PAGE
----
Sidra Bell Dance New York 2014 NYC Season, May 8-11 & May 15-17….

Sidra

Sidra Bell’s latest evening length events attempt to rescue the individual by constructing two new worlds that navigate popular zeitgeists.

Conceived through materials, K I N G D O M (World Premiere Tanz Farm, Atlanta) & garment (World Premiere Kelly Strayhorn Theater, Pittsburgh) use small performance ceremonies to observe antiquation, literacy, transfiguration, and reformation.

K I N G D O M

New York City Premiere

garment

New York City Premiere

Presented by

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East 25th St btw Lexington & 3rd Aves.

New York City

TICKETS

Martha Graham Dance Company’s Program A at the New York City Center, 2014…

Martha Graham Dance Company’s Katherine Crockett as Clytemnestra in Martha Graham’s “Clytemnestra”

Martha Graham Dance Company’s Katherine Crockett as Clytemnestra in Martha Graham’s “Clytemnestra”

Few dance companies, especially modern dance companies have had the staying power of the Martha Graham Dance Company, celebrating its 88th Season at New York City Center. Martha Graham’s influence on dance has been compared to Picasso’s on painting, Stravinsky’s on music and Frank Lloyd Wright on architecture. She collaborated and commissioned works from some of the leading artist of her day, she had a close working relationship with American-Japanese sculptor Isamu Noguchi. The top fashion designers in the world dressed her for the stage, Halston, Calvin Klein and Donna Karan. The score she commissioned from Aaron Copeland in 1944, Appalachian Spring, won the Pulitzer Prize for Music the following year in 1945.

The Company’s 88th Season was labeled Myth and Transformation, revered Graham masterpieces were seen alongside newly commissioned works by two of the world’s foremost choreographers… Andonis Foniadakis and Nacho Duato.

Program A opened with a new one-hour production of Ms. Graham’s Clytemnestra. The original Clytemnestra, which premiered in 1958, is easily considered one of her greatest works from her Greek Cycle. It is Ms. Graham’s only full-evening work and presented in three acts. The Playbill listed the choreography for the new one-hour production as Ms. Graham’s with arrangement by Janet Eilber and Linda Hodes.

The original production was commissioned by Bathsabée de Rothschild with an original score by Egyptian composer Halim El-Dabh. Isamu Noguchi designed a series of set pieces that the transformed the stage from the Underworld to the Royal Palace and then to the Queen’s bedroom.It is the torrid tale as seen from the perspective of Mycenae’s (Argos) inimical Queen, Clytemnestra.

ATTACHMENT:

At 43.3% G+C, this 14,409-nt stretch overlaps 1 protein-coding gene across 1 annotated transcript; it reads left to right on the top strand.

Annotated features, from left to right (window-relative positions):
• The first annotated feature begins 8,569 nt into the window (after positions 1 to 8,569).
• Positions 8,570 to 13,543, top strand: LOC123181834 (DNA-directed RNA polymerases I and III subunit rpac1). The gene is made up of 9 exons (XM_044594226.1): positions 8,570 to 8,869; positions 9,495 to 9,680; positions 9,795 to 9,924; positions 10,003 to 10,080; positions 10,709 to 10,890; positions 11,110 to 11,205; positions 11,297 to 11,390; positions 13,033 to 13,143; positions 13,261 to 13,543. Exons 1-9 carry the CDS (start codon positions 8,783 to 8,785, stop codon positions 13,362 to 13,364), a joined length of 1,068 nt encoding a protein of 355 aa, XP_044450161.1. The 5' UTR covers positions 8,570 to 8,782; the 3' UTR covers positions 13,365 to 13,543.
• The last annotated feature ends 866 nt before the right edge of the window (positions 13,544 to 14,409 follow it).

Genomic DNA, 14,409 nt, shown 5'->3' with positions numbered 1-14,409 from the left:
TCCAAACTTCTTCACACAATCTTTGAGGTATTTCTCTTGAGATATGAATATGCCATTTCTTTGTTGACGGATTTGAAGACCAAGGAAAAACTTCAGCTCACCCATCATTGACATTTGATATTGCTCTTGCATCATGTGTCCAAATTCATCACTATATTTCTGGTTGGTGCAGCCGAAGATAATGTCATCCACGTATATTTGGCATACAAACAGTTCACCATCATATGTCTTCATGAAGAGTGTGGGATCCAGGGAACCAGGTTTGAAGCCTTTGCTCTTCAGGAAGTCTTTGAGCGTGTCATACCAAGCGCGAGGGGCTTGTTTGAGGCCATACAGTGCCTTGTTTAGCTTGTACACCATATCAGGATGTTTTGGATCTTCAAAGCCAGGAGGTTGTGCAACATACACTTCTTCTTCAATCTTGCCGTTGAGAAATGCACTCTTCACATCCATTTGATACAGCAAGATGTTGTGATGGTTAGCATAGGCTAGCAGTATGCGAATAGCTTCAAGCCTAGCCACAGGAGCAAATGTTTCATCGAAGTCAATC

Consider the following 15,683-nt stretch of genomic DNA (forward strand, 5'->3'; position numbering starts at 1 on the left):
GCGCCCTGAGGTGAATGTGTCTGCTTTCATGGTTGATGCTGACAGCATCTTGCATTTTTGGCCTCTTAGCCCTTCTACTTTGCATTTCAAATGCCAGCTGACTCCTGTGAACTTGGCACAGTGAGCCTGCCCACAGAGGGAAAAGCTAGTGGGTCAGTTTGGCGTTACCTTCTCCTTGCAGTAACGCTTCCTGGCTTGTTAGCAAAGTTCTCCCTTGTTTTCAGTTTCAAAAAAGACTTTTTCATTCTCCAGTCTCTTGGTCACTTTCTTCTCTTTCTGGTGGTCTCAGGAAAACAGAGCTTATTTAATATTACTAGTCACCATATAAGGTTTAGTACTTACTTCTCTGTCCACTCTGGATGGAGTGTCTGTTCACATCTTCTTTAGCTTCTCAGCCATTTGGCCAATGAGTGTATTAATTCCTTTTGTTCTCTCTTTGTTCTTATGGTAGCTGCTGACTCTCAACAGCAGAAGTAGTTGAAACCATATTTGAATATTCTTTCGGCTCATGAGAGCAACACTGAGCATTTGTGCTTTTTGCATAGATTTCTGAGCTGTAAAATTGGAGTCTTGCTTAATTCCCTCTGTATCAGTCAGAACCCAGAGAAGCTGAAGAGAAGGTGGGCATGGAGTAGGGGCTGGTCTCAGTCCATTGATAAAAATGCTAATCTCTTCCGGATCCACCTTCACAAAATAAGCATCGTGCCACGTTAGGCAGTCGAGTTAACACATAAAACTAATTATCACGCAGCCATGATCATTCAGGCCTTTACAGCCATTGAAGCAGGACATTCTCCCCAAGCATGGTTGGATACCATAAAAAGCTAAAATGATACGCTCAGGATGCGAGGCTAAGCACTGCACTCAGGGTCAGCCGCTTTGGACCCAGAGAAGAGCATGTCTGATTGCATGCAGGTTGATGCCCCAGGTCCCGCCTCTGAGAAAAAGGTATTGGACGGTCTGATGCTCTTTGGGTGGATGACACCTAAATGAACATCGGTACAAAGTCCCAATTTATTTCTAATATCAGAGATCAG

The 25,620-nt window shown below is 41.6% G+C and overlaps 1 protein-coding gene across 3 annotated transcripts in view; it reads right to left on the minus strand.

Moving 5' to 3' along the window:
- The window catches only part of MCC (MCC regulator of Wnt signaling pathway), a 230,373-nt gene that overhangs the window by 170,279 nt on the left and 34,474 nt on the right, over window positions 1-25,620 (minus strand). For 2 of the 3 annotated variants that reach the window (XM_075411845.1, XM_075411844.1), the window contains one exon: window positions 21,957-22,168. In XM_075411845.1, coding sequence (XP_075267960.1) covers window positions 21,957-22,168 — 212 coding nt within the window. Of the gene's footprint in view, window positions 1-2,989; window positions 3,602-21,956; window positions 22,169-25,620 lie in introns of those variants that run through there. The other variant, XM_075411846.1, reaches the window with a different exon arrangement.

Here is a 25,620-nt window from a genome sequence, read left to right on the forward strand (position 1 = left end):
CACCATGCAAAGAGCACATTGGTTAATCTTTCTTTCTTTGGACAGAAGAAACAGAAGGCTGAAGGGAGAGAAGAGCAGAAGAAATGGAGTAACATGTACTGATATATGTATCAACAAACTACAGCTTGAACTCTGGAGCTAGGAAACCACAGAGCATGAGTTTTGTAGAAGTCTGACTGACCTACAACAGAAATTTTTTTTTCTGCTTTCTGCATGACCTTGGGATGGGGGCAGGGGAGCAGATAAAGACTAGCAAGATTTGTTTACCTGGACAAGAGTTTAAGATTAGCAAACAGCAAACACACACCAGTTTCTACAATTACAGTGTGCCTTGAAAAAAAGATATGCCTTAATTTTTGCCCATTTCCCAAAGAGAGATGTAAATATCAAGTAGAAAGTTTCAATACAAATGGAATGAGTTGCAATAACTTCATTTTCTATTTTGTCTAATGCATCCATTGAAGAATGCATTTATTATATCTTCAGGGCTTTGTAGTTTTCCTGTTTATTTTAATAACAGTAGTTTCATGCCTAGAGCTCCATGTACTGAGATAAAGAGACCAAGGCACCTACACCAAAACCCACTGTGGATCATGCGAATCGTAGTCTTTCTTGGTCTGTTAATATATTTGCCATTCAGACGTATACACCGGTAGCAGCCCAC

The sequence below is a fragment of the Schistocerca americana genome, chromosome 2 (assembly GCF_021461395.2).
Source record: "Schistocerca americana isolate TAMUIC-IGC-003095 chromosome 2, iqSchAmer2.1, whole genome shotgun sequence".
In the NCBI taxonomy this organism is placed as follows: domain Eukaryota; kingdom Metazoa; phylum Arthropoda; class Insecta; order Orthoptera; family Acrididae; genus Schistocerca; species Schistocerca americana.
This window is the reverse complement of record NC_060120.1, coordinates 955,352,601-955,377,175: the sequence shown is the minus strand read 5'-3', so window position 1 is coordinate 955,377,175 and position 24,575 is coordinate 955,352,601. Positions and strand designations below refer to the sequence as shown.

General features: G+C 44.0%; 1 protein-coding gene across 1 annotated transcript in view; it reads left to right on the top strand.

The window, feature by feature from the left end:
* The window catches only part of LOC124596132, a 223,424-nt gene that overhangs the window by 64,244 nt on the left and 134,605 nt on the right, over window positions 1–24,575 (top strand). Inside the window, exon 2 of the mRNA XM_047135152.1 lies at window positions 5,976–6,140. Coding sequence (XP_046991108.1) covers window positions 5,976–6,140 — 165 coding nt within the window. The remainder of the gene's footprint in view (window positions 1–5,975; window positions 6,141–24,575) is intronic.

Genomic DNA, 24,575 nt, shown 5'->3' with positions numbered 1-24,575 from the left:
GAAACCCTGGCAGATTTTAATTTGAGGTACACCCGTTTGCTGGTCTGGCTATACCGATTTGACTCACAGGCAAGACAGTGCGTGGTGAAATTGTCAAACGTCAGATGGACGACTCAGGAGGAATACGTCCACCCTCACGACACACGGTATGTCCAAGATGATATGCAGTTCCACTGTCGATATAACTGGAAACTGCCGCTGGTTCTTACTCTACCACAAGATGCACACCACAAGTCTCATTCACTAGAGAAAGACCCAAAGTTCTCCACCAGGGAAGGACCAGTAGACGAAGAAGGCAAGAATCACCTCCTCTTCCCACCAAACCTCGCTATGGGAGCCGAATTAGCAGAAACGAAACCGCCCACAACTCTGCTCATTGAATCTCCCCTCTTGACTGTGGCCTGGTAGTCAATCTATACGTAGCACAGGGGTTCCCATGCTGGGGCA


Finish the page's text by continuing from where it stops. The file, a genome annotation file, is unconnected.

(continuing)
Martha Graham Dance Company’s Blakeley White-McGuire  as Electra & Abdiel Jacobsen as Orestes in Martha Graham’s “Clytemnestra”

Martha Graham Dance Company’s Blakeley White-McGuire as Electra & Abdiel Jacobsen as Orestes in Martha Graham’s “Clytemnestra”

Clytemnestra has been planning to seek revenge for Agamemnon’s sacrifice of their daughter, Iphigenia, and partly because in the ten years of Agamemnon’s absence during the Trojan War, Clytemnestra has entered into an adulterous relationship with Aegisthus, Agamemnon’s cousin. Clytemnestra deceives her husband Agamemnon into stepping onto a red cloth that is reserved for the gods which means his death.

The Furies gather for they know what is to come. The captured Princess Cassandra, who Agamemnon has taken as a mistress, foresees what is to come but is believed by no-one. Helen of Troy is seen lamenting what her abduction has caused. Clytemnestra and Aegisthus fall into bed after a night of drunken celebration. During the night she is awakened by the ghost of Agamemnon who spurs Electra and Orestes, their other two offspring, to avenge his murder by killing their mother and her lover. Now that is a lot to cram into an hour…

Over the years I have had the opportunity to see Clytemnestra in its entirety several times and it is one of my favorite Graham works. So I was curious as to whether this new reduced-revised-shrunken version would work…I sorry to report it did not…

It is just too much information, too much going on to try to complete in an hour. The stage seemed too crowded by the use of all the sets Noguchi had created for the production, a throne, a bed, large red swords that form a cross…. I remember settling in when the work was shown at  BAM and watching the plot unfold…but, unfortunately there was no chance to do that with this one-hour production…Neither Katherine Crockett as Clytemnestra or Ben Schultz as Hades were allowed the leisure of truly developing their characters on stage…

Martha Graham Dance Company’s Lorenzo Pagano & PeiJu Chien-Pott in Andonis Foniadakis’s “Echo”.

Martha Graham Dance Company’s Lorenzo Pagano & PeiJu Chien-Pott in Andonis Foniadakis’s “Echo”.